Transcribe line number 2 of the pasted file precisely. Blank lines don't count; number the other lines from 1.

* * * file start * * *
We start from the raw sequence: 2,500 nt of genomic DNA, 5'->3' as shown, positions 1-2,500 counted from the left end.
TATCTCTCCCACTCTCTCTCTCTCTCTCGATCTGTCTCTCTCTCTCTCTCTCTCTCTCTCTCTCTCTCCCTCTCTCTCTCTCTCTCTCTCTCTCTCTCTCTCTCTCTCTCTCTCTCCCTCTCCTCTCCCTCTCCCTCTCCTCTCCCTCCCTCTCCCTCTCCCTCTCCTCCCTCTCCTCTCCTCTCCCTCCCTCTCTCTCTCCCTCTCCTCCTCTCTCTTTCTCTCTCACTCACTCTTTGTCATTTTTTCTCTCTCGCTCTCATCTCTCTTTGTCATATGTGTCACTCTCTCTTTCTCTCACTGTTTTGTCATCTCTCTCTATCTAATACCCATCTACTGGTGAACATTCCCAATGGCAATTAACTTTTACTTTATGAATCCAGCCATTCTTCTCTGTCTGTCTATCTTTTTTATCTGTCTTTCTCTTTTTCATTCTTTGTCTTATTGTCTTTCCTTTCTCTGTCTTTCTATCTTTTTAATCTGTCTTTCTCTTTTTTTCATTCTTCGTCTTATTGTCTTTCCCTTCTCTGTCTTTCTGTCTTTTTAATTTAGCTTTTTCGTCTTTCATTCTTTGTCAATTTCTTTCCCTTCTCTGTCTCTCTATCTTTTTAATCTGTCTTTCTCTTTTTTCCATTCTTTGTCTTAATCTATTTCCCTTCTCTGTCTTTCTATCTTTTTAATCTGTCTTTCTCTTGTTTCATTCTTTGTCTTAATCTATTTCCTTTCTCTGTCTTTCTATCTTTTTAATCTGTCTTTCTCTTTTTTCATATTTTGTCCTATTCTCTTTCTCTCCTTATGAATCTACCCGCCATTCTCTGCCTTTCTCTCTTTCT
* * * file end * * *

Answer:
TATCTCTCCCACTCTCTCTCTCTCTCTCGATCTGTCTCTCTCTCTCTCTCTCTCTCTCTCTCTCTCTCCCTCTCTCTCTCTCTCTCTCTCTCTCTCTCTCTCTCTCTCTCTCTCTCCCTCTCCTCTCCCTCTCCCTCTCCTCTCCCTCCCTCTCCCTCTCCCTCTCCTCCCTCTCCTCTCCTCTCCCTCCCTCTCTCTCTCCCTCTCCTCCTCTCTCTTTCTCTCTCACTCACTCTTTGTCATTTTTTCTCTCTCGCTCTCATCTCTCTTTGTCATATGTGTCACTCTCTCTTTCTCTCACTGTTTTGTCATCTCTCTCTATCTAATACCCATCTACTGGTGAACATTCCCAATGGCAATTAACTTTTACTTTATGAATCCAGCCATTCTTCTCTGTCTGTCTATCTTTTTTATCTGTCTTTCTCTTTTTCATTCTTTGTCTTATTGTCTTTCCTTTCTCTGTCTTTCTATCTTTTTAATCTGTCTTTCTCTTTTTTTCATTCTTCGTCTTATTGTCTTTCCCTTCTCTGTCTTTCTGTCTTTTTAATTTAGCTTTTTCGTCTTTCATTCTTTGTCAATTTCTTTCCCTTCTCTGTCTCTCTATCTTTTTAATCTGTCTTTCTCTTTTTTCCATTCTTTGTCTTAATCTATTTCCCTTCTCTGTCTTTCTATCTTTTTAATCTGTCTTTCTCTTGTTTCATTCTTTGTCTTAATCTATTTCCTTTCTCTGTCTTTCTATCTTTTTAATCTGTCTTTCTCTTTTTTCATATTTTGTCCTATTCTCTTTCTCTCCTTATGAATCTACCCGCCATTCTCTGCCTTTCTCTCTTTCT